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Records Tumble: Williams-Inspired Zimbabwe Demolish USA

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Zimbabwe – 408-6 in 50 overs (Sean Williams 174, Joylord Gumbie 78, Sikandar Raza 48; Abhishek Paradkar 3/78, Jessy Singh 2/97, Nosthush Kenjige 1/62)

United States of America – 104 all out in 25.1 overs (Abhishek Paradkar 24, Jessy Singh 21, Gajanand Singh 13; Sikandar Raza 2/15, Richard Ngarava 2/25, Ryan Burl 1/18)

 

 

 

Zimbabwe won by 304 runs

A brilliant innings of 174 by Sean Williams off only 101 balls was the highlight of Zimbabwe’s biggest-ever one-day international victory when they crushed the United States of America by 304 runs in their final ICC Men’s Cricket World Cup Qualifier 2023 Group A match at Harare Sports Club on Monday.

With the fates of both teams already decided regarding the Super Six stage of the tournament, the hosts took the opportunity to rest Craig Ervine, Blessing Muzarabani and Tendai Chatara, while the wicket-keeper Clive Madande was ruled out with an injured shoulder.

Innocent Kaia came into the side to open the batting with Joylord Gumbie when the USA won the toss and put Zimbabwe in to bat.

In the first seven overs they scored only 17 runs as they took the measure of some accurate bowling from Nosthush Kenjige and Abhishek Paradkar.

Then they began to open up and added another 39 in the next six overs before Kaia (32), in trying to hit a six off Jasdeep Singh, was caught at deep square leg – 56 for one in the 14th over.

This brought in Williams, who got after the bowling right from the start.

The pair put the attack to the sword by adding 160 runs in less than 22 overs, although Gumbie was fortunate on 53 when he seemed to have edged a catch to the wicket-keeper.

He was eventually stumped as he advanced well down the pitch to attack Kanjige after making 78 off 103 balls.

Sikandar Raza came in and the rest of the innings was virtual carnage, as the batters flogged the hapless bowlers mercilessly.

Raza scored 48 off 27 balls, with two sixes and five fours, but his innings was quickly overshadowed by a devastating innings from Ryan Burl, whose 47 came off only 16 balls.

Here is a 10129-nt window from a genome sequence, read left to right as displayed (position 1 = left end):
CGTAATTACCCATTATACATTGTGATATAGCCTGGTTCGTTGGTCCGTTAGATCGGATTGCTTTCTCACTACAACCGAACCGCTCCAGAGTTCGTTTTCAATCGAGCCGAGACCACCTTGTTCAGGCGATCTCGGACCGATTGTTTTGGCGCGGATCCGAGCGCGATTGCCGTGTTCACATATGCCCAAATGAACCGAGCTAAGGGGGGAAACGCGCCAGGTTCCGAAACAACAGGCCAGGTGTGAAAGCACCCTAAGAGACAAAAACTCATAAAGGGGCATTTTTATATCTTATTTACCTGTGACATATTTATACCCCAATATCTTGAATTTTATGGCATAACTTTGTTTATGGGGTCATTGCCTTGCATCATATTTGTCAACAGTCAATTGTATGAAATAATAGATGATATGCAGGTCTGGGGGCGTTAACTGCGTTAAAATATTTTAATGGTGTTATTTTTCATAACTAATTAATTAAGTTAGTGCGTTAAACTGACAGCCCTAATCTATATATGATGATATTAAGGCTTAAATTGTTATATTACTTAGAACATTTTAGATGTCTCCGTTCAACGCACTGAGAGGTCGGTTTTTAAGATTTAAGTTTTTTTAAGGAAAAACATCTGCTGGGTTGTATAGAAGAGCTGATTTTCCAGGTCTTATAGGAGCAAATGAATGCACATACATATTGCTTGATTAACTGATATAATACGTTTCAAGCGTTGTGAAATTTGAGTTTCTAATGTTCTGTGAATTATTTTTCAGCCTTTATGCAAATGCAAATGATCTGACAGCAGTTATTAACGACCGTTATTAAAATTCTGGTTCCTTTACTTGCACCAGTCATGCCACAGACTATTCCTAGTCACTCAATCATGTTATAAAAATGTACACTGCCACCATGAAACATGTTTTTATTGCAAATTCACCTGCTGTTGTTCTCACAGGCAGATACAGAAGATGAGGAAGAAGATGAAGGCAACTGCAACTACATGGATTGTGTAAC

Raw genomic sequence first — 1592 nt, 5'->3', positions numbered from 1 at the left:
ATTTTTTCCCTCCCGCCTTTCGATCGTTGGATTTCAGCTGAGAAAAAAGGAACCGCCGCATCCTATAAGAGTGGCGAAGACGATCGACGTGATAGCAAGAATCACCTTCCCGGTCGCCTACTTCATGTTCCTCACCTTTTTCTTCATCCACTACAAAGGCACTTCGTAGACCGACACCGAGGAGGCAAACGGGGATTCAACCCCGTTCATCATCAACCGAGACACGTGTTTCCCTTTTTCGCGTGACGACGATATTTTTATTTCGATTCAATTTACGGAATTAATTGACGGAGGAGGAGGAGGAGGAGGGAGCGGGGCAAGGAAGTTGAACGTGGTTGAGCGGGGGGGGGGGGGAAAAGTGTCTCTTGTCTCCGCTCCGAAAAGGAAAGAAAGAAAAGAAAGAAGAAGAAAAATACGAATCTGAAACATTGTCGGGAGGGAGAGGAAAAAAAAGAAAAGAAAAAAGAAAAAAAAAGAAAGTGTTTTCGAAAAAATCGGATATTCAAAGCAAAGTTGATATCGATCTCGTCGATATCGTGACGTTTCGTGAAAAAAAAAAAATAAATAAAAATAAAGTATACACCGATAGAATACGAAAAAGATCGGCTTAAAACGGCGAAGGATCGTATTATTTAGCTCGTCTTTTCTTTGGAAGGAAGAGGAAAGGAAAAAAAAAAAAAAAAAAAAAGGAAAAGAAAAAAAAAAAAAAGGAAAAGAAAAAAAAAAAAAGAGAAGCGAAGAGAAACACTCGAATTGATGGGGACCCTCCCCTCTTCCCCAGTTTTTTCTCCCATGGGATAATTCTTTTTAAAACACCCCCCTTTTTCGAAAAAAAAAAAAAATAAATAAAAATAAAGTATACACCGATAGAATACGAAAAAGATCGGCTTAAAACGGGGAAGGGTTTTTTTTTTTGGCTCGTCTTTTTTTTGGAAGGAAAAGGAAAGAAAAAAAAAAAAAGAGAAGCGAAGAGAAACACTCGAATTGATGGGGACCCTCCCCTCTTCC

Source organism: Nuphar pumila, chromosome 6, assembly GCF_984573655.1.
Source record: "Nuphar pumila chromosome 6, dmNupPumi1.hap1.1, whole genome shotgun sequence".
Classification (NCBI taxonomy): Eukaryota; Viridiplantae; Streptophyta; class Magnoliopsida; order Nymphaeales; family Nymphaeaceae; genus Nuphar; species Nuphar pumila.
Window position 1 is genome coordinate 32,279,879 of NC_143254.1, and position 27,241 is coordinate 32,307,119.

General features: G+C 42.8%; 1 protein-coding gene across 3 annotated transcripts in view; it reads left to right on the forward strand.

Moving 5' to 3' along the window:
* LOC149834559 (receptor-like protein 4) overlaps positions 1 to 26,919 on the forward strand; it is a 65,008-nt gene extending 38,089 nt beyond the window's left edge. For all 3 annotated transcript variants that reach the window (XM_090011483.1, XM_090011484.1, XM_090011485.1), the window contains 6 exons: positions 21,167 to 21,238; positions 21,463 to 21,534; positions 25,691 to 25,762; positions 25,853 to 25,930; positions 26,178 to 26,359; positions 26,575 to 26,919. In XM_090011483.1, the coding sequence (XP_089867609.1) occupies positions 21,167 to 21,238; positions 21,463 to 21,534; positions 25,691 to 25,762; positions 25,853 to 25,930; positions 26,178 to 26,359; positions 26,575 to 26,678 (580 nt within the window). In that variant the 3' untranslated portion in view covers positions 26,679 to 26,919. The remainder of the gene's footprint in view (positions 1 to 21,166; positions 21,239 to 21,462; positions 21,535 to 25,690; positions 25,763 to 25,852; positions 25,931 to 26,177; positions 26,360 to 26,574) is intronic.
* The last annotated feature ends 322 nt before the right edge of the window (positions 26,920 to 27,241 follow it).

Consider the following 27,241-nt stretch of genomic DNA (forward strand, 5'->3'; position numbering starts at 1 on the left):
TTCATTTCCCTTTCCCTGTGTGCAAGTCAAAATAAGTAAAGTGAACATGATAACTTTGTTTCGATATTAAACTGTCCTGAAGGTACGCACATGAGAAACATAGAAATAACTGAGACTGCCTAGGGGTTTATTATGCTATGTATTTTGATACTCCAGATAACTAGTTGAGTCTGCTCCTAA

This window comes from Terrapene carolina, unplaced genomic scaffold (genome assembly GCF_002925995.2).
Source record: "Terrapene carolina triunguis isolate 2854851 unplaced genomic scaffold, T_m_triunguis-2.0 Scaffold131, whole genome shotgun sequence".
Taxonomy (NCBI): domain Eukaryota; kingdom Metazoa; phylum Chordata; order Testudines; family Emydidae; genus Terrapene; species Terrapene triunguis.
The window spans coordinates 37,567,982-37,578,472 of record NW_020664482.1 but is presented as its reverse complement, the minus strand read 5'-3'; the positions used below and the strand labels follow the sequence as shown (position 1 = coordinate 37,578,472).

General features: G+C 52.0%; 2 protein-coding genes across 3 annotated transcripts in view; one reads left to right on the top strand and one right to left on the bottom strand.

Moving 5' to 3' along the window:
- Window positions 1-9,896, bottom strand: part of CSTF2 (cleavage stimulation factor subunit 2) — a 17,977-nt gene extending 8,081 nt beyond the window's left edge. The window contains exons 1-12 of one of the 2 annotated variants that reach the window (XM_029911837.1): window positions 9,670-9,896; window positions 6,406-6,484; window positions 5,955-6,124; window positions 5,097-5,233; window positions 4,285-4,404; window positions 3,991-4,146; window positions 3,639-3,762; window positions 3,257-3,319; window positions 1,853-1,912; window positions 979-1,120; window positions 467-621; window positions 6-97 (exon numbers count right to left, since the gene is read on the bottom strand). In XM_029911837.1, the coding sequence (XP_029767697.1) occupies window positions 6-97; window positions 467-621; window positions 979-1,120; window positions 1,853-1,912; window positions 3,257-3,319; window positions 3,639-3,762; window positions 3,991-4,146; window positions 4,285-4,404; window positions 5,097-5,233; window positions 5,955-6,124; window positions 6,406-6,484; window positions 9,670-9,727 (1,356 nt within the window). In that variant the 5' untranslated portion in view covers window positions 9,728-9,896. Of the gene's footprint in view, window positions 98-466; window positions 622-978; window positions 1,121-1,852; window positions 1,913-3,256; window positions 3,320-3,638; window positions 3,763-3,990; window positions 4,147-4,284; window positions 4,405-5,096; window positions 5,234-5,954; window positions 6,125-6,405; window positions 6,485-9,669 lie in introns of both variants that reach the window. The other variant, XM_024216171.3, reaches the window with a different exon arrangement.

He was caught at deep midwicket after hitting four sixes and three fours, playing the stroke that would not only have brought him the record for a Zimbabwean in an ODI, but also have placed him equal second in the all-time records, behind only the 16-ball record held by AB de Villiers of South Africa.

All this time Williams was going from strength to strength at the other end, hitting powerfully at virtually every ball.

He reached his fifty off 33 balls and his century off 65, and at one stage a double-century looked a real possibility for him, as did a 400 total for Zimbabwe.

But Williams didn’t get quite enough of the bowling, and was eventually caught just inside the long-off boundary as he attempted another six, having made a magnificent 174 off only 101 balls, with five sixes and 21 fours – this was his highest score in ODIs.

The 400 total was reached in the final over, thanks to some powerful blows from Tadiwanashe Marumani, making his tournament début and making 18 not out off six deliveries.

Zimbabwe finished on 408 for six wickets, far beyond their previous record of 351 for seven, scored against Kenya at Mombasa in 2008/09.

Paradkar was the most successful American bowler, taking three wickets for 78 in nine overs.

Unfortunately, the United States, in a hopeless situation, were unable to put up much of a fight.

Richard Ngarava took the first two wickets in his first three overs, and three men were out for 16.

Aaron Jones with eight and Gajanand Singh with 13 took the score to 44, but then three more wickets fell for the addition of a single, two of them to run-outs within three balls.

This left the score at 45 for six after 11 overs.

Paradkar with 24 and Jasdeep Singh with 21 then showed some resistance, but the ninth wicket fell at 97.

Kenjige then saved some face for his team with a boundary to take the score past 100, but there followed a third run-out to end the innings at 104 — 70 runs fewer than Williams had scored off his own bat.

The other seven wickets were shared among the five bowlers used, with Ngarava taking two for 25 and Raza two for 15.

 

Zimbabwe’s victory by 304 runs is not only the second biggest win by runs in men’s ODI cricket quite puts in the shade their previous biggest margin of victory in the format, which was by 202 runs against Kenya in Bangladesh in 1999, a triangular series.

 

They also became the first side to bring up a score of 400-plus in the ICC Men’s Cricket World Cup Qualifier, having bettered their previous biggest total of 380 against Nepal in 2018.

 

Also, Zimbabwe have become the seventh country in history to record a score of over 400, joining the elite list of India, Australia, South Africa, England, Sri Lanka and New Zealand.

Robert Tapfumaneyi